It would be good if I had some profound guidance to offer. I don't. Some eloquent words of faith and comfort might help. I don't have them, either. The wanton killing of women diligently performing one of the most important and selfless of tasks, and the causing of innocent children to spend their last moments on earth in terror, then slaughtering them like penned-up animals -- this kind of insanity leaves me with nothing profound or comforting to offer.
So why should I write anything about the murder of six adults and 20 small children in Newtown? Because to ignore something that has caused such unspeakable grief seems, as someone has said, disloyal. To write about something else at this moment seems not worthwhile. So I'll express a few thoughts.
The first question most of us ask is, Why? And we are besieged with answers from all sides.
Some have said these incredibly savage events occur because "we've taken God out of the schools." This seems an awfully small view of God. First, we're powerful enough to take an all-powerful God out of our schools? And then He, vengeful beyond understanding, says, "So you object to state-approved prayer for your children and you want to render unto Caesar what is Caesar's, and unto me what is mine? OK, just for that I'll let a deranged madman slaughter some of your youngest innocent children."
Some say our national fascination with violence, especially in movies and video games, is the culprit. I can see where this might very well be a contributing factor. But how to cope with it without seriously violating constitutional freedoms is debatable.
The issue of mental health pops up pretty quickly. It seems obvious that this is a major factor. The Colorado theater shooter was far from stable, as were the killer who shot Gabby Giffords et al in Arizona, the University of Texas killer in 1966, and many others. Not unusual was 16-year-old Brenda Spencer, who from a window in her home in San Diego in 1979 sat shooting at kids and administrators in the school yard across the street. She killed two adults and wounded one adult and eight children. Her reason: "I don't like Mondays. This livens things up."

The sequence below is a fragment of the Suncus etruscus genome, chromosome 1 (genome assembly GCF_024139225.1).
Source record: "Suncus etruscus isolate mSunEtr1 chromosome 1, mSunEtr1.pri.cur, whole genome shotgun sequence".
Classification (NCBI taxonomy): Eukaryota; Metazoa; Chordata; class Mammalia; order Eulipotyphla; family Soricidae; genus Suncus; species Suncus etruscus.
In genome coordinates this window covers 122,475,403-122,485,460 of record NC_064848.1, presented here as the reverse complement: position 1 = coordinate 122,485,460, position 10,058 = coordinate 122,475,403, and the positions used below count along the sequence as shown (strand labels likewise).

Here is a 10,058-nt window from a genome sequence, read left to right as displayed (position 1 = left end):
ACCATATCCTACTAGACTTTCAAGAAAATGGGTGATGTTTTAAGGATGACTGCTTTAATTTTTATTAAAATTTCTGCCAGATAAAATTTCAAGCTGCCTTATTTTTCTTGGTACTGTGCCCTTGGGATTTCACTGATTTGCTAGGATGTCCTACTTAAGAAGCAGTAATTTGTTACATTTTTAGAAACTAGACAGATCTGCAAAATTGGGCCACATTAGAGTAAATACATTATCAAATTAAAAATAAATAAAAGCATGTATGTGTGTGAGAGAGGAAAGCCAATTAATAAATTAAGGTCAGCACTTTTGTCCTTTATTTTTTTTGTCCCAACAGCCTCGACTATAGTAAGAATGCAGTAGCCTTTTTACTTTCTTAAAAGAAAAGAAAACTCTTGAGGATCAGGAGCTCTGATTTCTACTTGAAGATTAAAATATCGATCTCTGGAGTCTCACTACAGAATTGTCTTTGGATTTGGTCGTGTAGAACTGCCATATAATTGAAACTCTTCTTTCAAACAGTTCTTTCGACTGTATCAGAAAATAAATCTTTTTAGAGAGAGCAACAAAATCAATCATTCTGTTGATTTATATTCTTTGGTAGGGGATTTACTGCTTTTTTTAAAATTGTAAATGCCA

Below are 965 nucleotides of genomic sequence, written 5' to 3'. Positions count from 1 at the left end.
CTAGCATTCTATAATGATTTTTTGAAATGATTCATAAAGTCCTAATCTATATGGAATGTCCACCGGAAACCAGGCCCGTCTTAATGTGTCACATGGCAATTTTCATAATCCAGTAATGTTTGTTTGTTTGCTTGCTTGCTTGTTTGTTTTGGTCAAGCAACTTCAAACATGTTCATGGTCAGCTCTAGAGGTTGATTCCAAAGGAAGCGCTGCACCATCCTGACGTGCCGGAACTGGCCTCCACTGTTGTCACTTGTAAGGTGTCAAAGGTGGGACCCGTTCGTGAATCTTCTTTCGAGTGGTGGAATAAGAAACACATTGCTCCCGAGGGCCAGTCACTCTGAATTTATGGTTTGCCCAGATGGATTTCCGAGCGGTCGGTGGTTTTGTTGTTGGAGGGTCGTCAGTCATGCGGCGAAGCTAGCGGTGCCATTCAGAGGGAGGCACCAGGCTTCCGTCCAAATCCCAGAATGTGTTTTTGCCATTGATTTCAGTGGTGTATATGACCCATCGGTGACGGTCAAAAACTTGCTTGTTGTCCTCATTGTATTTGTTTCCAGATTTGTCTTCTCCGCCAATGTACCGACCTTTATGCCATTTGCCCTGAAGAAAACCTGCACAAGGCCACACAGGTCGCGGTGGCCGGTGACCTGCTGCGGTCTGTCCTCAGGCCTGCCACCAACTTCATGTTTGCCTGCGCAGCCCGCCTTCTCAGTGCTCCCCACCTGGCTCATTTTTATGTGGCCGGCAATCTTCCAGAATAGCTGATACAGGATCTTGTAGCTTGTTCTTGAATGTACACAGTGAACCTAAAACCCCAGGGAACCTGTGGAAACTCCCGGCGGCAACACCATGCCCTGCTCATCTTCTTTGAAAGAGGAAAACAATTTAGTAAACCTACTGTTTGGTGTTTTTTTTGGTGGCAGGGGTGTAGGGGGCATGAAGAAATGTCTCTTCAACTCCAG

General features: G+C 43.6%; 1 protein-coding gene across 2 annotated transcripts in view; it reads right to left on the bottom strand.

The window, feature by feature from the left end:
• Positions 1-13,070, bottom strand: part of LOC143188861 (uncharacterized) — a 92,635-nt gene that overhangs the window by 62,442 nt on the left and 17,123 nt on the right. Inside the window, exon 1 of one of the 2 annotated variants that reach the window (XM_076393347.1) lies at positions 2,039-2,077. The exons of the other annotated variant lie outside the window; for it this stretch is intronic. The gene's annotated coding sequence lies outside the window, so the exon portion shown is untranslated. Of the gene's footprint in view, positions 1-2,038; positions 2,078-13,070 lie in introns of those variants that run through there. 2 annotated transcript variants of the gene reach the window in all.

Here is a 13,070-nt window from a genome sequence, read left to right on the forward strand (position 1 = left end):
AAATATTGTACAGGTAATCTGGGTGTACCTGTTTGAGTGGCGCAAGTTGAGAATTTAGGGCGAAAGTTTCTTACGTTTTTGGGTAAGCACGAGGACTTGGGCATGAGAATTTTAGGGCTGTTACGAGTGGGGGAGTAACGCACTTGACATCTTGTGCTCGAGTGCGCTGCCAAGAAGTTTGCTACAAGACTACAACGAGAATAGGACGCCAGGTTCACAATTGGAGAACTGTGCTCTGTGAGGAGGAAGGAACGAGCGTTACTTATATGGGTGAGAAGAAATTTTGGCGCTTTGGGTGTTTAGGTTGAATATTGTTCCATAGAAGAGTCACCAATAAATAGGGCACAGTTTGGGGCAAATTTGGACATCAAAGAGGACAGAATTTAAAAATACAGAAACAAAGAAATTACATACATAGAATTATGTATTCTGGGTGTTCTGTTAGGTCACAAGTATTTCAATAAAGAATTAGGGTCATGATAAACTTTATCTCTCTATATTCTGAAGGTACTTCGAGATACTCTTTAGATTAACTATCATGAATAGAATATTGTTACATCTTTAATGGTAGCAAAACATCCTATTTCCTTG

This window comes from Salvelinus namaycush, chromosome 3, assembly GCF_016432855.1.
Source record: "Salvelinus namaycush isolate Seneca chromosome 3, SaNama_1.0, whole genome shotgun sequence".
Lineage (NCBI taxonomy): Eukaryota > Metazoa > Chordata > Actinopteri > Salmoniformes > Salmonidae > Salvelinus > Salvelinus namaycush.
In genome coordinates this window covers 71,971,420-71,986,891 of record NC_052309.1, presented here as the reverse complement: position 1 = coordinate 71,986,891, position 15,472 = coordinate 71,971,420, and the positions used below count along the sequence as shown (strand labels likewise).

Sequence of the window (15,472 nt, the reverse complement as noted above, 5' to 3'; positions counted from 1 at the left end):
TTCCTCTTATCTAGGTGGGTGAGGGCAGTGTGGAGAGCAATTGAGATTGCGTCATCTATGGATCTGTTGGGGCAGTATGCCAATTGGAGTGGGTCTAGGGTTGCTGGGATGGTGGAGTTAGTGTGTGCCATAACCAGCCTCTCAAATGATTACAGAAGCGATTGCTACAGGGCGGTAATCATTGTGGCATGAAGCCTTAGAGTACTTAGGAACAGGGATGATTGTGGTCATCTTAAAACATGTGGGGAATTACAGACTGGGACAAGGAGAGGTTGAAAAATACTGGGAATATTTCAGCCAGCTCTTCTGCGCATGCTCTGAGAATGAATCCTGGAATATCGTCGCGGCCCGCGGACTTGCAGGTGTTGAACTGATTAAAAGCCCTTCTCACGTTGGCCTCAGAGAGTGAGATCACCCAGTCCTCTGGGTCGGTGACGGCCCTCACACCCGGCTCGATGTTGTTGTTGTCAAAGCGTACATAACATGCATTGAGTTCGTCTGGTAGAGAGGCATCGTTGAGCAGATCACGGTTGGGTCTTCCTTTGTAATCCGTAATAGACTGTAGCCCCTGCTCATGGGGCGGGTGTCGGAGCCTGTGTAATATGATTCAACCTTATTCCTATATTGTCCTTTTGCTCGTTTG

But how to determine who is dangerously mentally ill is a major problem. There's the matter of privacy. There's the matter of the stigma we unfairly attach to mental illness. There's the fact that most mentally ill people don't kill. Separating the sheep from the goats in advance, even if we can identify them, seems impossible.
Many people cite the availability of guns as the main culprit. By far the majority of these assaults involved the use of guns.
Let me be clear. I'm a gun owner. I've owned one or more personal weapons every minute for the last 50-odd years. But I don't own an assault rifle, or anything with super magazines that will hold large amounts of ammunition. I don't need them. You may think you do, or at least that you should have the right because you enjoy them. Look into the tiny faces of any of the murdered children of Newtown and ask yourself if the pleasure you get from firing rapid bursts from an AR-15 is worth the life of any one of them.
I know, I know killers will find a way to kill. But it's much harder to kill 20 children and six adults with a club or a knife, or even with a six-shot pistol, than with a semi-automatic and unlimited magazine capacity.
Say the words "gun control" and you get a knee-jerk reaction to "gun elimination," which is not the same. You get reasons why it won't work, as if we should just give up. But we can't give up. An American child has many times greater chance of being killed by gunshot than the children of any other developed nation. This demands that we not give up.
I believe all the reasons I've mentioned, except the one blaming the shootings on lack of school-sanctioned prayers, play a part in this American tragedy. We are awash in guns, many of them designed to fight wars, not children. We can't eliminate the danger, just as we can't solve the problems of lethal forms of mental illness or excesses of violence in our culture. But surely we can find ways to improve the situation. In the name of the innocents of Newtown.
Robert B. Simpson, a 28-year Infantry veteran who retired as a colonel at Fort Benning, is the author of "Through the Dark Waters: Searching for Hope and Courage."